- Young professionals on TikTok are advocating for building “identity capital” to get ahead at work and in life.
- Sociologists use the term to describe one’s experiences, hobbies, and skills.
- Some criticize the philosophy, saying that marketing a personality is “unhealthy.”
Tonna Obaze says her first piece of “identity capital” was her name. Her parents made it up.
“I’m Nigerian-American,” she said. “I always grew up being able to define the meaning of my name like Oprah or Beyonce or Rihanna, and always got to decide what my name meant.”
The former venture capitalist said this is something always she brings up when meeting new people, whether it be at a work event or a social setting. For her, identity capital doesn’t just mean having anecodtes for cocktail parties or job interviews — it’s a way of thinking about legacy.
“When we say ‘identity capital’ about one person, it’s similar to talking about the ‘brand’ or the ‘mission’ or the ‘value’ of a corporation,” said. “But I don’t see it as transactional. Identity capital has a lot more to do with connections and relationships and community.”
Experts told Insider that building identity capital has real social and economic value for young adults in their early adult years, with professionals on TikTok saying that’s been true in their own lives. At the same time, others have expressed skepticism about it, arguing that framing one’s personality in a financial context can only be harmful to their sense of self worth, and that the popularity of that way of thinking is an indictment of capitalism.
The term has blown up on TikTok as of late, with the #identitycapital tag garnering over 100,000 views. The phrase was popularized by Meg Jay, a clinical psychologist, in her 2012 book, The Defining Decade: Why Your Twenties Matter — And How to Make the Most of Them Now.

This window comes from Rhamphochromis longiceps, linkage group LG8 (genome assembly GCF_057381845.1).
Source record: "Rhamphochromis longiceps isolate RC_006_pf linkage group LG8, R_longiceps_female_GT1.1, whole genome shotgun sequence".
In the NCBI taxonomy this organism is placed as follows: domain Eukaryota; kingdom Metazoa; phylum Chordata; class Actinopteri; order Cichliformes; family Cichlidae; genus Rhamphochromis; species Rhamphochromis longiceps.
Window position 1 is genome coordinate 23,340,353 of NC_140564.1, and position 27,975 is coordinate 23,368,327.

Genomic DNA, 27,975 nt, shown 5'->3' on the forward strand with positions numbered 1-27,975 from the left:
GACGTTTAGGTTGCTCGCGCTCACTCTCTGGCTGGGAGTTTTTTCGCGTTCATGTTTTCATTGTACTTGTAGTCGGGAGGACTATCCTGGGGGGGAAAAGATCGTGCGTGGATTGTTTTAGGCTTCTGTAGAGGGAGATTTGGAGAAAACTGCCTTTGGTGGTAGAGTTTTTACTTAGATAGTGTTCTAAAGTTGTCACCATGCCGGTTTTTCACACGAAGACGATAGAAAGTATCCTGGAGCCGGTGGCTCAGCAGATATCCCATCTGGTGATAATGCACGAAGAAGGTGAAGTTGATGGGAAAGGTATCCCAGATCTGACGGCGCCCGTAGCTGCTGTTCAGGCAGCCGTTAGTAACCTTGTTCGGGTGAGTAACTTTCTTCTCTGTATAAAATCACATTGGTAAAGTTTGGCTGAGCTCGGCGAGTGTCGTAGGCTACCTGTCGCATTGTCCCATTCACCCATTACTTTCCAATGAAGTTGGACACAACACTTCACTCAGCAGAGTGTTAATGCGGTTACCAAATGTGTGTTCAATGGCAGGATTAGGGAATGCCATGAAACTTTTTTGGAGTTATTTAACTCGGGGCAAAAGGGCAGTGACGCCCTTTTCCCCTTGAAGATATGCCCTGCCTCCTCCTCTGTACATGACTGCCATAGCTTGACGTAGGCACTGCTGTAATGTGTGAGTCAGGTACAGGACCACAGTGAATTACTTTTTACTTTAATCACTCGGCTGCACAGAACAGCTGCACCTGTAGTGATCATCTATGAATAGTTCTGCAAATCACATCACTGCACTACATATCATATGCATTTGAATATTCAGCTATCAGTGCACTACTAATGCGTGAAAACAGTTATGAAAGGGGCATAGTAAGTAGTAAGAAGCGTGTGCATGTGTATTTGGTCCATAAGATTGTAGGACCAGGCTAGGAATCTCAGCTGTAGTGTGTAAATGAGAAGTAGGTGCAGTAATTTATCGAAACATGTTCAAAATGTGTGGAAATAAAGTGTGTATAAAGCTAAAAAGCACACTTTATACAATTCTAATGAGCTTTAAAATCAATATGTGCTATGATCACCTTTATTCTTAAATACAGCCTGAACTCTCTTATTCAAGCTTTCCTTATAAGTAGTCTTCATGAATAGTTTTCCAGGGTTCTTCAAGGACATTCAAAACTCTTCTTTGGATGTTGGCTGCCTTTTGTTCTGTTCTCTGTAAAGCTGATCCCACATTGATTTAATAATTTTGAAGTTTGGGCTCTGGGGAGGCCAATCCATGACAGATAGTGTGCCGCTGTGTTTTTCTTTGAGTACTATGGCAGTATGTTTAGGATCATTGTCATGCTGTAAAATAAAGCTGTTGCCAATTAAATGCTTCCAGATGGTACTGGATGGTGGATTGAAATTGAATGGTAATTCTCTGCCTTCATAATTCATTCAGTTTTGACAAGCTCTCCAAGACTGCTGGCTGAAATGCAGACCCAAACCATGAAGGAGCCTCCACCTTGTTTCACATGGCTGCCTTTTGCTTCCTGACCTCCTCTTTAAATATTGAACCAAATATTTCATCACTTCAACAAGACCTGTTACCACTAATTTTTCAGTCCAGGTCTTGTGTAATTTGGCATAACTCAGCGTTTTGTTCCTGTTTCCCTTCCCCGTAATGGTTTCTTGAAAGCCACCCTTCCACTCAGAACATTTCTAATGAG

“I think of identity capital as anything you do that adds value to who you are,” Jay told Insider. “It is how we spend our time and invest in ourselves not just as professionals but as people too.”
She added that for young adults, the appeal of identity capital as something to build has to do with how flexible it is.
“We can move it across jobs, areas of life, states, and more,” she said. “It is about building and growing and diversifying who you are and what you have to offer — in all areas of life — over time.”
And those who insist on the philosophy say it’s the most important thing for young adults to focus on.
“You guys need to stop obsessing over your GPA and picking the right major and start obsessing over identity capital,” Dellara Gorjian, a California-based lawyer, said in a video that racked up over 500,000 views. “Be an interesting bitch.”
Jay got the term from James E. Côté, a sociology professor at the University of Western Ontario who specializes in youth and identity formation.
Her takeaway from Jay’s book was that a person builds their identity capital through experiences, and that being unique makes one more valuable — traveling, learning languages, taking reprieves from social media, and advocating for causes you care about are all examples she gives.
“The young woman is on the right track with it in the sense of engaging in growth-producing activities in a strategic manner,” Côté told Insider, referring to Gorjian.